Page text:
No Such Thing as A Comfort Zone As Rolex TP52 World Championship Reaches Finale
(Friday 20th July, Cascais) – Quantum Racing carry a seven-point lead into the final day of the Rolex TP52 World Championship off Cascais, to all intents and purposes a relatively healthy margin, even with the expectation of two breezy last races for a nine-boat fleet.
But Terry Hutchinson, the US-flagged five-time world champions’ hard-driving leader reaffirms, once again, that no margin can be considered secure, particularly given the strong-breeze, big-wave conditions, and the strength and depth of the competition.
“No lead is comfortable. Never.” Emphasises Hutchinson, strongly. “We need to go out and apply the same focus and determination. We were two points off the lead going into the last race [of the Rolex TP52 World Championship 2017] and so the memory is still there of what we need to do and how we need to execute. We don’t need to change our game plan and how we are sailing. The guys have the boat going really well, and so it is a matter of making sure that our boat handling is consistent and we hike like there is no tomorrow!”
With the NW’ly breeze building to gust close to 30kts, there were big gains and losses made over one of the most exhilarating days of racing for the TP52 class in recent years. Quantum Racing retuned a six-point aggregate for the day, going 5,1 from the racecourse, as did the Roemmers’ family’s Azzurra, sailing 1,5.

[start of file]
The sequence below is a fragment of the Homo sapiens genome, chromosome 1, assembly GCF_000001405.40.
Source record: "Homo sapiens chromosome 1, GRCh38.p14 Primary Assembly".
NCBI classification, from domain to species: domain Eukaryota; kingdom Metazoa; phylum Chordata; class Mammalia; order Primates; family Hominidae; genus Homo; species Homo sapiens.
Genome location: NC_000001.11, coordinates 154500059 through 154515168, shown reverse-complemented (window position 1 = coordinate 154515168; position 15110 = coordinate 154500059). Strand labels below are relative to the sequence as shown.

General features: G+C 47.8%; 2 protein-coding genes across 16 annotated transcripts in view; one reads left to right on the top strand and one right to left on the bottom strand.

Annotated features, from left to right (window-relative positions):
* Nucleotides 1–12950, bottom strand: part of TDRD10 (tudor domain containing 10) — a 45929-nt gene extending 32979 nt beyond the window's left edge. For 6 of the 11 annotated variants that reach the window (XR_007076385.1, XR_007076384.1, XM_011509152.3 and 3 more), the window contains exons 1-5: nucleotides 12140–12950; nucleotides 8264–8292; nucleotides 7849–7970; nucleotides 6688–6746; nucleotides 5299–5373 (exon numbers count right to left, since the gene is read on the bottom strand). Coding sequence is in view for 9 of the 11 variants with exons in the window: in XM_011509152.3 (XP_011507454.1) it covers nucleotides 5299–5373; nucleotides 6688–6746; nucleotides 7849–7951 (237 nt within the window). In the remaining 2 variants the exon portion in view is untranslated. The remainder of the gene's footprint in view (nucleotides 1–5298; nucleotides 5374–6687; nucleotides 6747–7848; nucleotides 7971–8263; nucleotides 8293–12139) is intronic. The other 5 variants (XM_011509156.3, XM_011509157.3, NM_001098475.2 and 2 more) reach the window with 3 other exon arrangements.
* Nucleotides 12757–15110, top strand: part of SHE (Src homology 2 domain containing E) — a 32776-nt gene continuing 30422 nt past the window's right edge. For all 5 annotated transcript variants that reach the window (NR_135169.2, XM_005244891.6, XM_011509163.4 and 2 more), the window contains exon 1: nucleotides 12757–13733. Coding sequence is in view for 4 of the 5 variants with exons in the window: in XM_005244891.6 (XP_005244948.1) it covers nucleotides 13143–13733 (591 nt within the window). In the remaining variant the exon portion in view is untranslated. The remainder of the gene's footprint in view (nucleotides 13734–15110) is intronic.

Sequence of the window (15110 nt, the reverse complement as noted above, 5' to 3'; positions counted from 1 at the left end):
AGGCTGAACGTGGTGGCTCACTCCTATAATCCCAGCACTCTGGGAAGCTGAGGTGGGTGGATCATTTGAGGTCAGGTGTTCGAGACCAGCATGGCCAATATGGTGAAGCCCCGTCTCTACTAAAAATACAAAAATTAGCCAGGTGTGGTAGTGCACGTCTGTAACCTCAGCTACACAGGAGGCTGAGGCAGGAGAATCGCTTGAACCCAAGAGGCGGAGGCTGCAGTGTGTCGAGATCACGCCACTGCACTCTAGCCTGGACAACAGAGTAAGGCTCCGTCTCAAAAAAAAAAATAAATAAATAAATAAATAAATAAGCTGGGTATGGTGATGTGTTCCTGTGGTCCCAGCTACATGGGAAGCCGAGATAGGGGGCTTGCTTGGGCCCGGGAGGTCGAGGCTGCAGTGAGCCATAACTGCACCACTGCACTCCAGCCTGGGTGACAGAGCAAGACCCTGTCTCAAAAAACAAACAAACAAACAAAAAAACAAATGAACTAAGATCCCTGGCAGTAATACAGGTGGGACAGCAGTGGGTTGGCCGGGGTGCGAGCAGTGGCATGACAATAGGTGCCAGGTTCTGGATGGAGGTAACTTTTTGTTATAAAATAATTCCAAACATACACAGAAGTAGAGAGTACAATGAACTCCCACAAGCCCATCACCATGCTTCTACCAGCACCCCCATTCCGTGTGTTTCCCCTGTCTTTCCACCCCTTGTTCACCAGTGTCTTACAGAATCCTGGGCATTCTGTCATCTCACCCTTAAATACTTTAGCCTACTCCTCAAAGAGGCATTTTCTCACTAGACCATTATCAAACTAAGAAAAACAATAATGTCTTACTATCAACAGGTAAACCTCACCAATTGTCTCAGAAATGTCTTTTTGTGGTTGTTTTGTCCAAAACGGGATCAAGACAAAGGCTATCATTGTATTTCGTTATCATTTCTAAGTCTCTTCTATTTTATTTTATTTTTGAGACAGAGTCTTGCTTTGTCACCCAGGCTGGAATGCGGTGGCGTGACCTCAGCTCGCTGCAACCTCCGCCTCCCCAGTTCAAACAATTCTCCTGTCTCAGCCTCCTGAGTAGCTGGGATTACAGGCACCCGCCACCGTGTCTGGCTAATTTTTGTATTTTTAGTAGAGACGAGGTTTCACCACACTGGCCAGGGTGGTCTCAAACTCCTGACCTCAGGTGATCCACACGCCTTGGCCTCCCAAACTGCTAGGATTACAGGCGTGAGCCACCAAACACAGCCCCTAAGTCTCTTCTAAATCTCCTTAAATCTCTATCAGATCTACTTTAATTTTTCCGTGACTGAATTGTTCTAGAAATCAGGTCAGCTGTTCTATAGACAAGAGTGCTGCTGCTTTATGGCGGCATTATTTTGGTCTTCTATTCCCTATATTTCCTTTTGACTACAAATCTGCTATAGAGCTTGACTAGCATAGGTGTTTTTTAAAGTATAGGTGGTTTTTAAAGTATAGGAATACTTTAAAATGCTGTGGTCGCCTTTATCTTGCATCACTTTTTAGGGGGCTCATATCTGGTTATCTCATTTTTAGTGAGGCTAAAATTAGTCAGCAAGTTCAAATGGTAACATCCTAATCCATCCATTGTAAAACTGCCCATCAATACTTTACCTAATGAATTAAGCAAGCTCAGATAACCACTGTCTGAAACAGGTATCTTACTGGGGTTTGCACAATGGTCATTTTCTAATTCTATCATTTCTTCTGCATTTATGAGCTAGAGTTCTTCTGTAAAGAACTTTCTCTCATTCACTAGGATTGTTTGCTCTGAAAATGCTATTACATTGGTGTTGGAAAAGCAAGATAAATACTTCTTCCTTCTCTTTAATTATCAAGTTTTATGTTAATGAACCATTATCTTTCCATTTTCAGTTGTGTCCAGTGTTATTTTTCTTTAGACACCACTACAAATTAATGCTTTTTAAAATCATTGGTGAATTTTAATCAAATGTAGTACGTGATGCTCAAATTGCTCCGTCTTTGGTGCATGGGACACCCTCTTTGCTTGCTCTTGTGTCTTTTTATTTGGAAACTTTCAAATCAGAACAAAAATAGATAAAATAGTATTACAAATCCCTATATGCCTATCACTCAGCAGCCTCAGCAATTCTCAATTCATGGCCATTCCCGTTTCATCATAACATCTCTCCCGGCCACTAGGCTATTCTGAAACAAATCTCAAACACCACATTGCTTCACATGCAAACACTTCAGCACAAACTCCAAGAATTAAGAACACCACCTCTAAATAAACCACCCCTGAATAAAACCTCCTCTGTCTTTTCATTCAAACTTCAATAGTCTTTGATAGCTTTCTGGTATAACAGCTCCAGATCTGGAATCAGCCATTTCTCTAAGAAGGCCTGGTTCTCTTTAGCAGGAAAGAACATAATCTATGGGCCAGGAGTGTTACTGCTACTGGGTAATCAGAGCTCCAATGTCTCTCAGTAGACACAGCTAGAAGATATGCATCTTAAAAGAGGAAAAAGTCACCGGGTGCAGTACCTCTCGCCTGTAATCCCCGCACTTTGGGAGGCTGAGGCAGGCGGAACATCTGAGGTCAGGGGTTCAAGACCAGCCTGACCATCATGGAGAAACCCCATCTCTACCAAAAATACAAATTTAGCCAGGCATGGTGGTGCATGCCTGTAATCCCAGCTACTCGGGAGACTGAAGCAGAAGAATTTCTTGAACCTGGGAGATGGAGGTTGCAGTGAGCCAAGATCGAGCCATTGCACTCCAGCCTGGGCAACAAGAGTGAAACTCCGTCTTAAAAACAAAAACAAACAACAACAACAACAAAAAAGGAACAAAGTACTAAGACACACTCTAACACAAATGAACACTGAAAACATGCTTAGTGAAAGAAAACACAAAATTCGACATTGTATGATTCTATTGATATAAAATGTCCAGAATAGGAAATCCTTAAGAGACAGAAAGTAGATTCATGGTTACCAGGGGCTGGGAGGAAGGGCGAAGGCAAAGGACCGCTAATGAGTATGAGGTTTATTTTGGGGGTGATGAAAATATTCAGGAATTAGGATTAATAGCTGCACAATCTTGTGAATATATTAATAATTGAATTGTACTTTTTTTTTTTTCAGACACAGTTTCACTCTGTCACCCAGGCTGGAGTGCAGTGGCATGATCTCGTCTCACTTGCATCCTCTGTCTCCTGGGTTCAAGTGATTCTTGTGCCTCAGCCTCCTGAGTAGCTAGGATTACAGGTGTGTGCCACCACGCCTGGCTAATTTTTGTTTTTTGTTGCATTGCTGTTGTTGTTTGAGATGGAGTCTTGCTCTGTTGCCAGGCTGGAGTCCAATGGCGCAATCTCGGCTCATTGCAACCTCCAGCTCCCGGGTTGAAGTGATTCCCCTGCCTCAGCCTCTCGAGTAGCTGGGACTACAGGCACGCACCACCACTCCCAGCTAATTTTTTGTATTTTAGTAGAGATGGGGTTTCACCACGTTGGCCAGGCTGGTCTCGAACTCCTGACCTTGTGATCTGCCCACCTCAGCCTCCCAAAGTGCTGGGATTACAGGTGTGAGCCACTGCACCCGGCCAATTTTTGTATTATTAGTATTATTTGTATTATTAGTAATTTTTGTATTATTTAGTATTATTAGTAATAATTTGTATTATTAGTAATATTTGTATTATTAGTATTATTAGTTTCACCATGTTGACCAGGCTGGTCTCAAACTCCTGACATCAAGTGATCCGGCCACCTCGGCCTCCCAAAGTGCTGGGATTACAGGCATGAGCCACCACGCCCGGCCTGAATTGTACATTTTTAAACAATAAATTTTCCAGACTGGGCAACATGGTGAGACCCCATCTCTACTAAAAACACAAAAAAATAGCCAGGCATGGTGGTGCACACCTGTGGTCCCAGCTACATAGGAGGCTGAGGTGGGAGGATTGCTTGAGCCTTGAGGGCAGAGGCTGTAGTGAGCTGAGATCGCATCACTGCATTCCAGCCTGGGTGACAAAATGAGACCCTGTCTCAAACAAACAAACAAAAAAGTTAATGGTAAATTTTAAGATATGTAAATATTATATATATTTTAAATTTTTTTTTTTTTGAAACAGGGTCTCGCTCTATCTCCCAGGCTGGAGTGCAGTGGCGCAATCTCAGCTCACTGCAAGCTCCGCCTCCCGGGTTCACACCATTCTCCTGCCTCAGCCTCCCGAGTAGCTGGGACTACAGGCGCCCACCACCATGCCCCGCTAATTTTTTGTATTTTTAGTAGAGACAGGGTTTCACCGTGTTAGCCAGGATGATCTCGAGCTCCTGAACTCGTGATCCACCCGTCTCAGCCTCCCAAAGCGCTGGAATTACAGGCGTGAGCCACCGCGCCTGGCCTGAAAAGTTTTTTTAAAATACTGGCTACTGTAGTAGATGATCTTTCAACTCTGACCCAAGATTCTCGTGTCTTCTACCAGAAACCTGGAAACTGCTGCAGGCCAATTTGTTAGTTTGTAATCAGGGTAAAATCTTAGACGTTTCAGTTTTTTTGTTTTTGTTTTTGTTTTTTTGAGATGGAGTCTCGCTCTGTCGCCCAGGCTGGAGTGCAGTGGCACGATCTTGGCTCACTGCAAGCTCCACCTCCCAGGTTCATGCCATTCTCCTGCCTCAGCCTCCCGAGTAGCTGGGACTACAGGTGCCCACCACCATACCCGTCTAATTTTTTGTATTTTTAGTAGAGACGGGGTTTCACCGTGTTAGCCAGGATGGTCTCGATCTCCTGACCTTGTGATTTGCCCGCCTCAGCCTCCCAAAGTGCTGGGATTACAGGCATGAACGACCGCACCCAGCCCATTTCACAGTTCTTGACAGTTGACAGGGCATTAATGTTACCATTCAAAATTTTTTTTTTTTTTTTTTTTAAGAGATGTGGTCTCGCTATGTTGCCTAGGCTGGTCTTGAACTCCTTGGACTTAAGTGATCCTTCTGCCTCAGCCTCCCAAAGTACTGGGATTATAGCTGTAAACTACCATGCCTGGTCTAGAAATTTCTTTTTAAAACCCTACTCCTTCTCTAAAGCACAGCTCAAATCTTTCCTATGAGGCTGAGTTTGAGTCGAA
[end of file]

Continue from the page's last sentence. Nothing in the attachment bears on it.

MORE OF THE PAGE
Best scoreline today was that of owner-driver Takashi Okura, and the Sled team, whose 2,3 scoring included the outcome of a spectacular five-place – from eighth to third – 300-metre gain on the first run of the second race.
In the first race, it was Azzurra that exploited the pin end favour to break up the early left and establish a very healthy lead around the first windward mark ahead of Sled. Luna Rossa made consistent gains during the race, rising from fifth to third.
The NW’ly wind was at a brisk 22-23kts on the start line for the second race. With Quantum Racing’s Dean Barker showing considerable skill and poise to hold onto a very slender lane off the line, sandwiched between Luna Rossa and Platoon, which they then turned into an advantage as the fleet later tacked onto port, and Quantum Racing gained leverage as the leftmost boat. Quantum Racing led Luna Rossa around the top mark with Provezza third.
Platoon, by gybing early and going down the left of the run, made a huge gain to actually lead very narrowly through the leeward gate, making more than 150 metres back on Quantum Racing. But Quantum Racing chose the right hand mark, looking upwind, and were able to get to Platoon and punish them with a series of tacks as the pair converged progressively with the starboard tack lay line.
Quantum Racing took the win, their third of this Rolex TP5 World Championship, with Platoon second and Sled just nipping across the finish ahead of the fast charging Luna Rossa. With two races scheduled Saturday, Quantum Racing lead into the final day with a seven-point lead over Azzurra, with Sled in third, 11pts behind the leader, and presently on course for their third consecutive podium at the three regattas so for of the 2018 52 SUPER SERIES.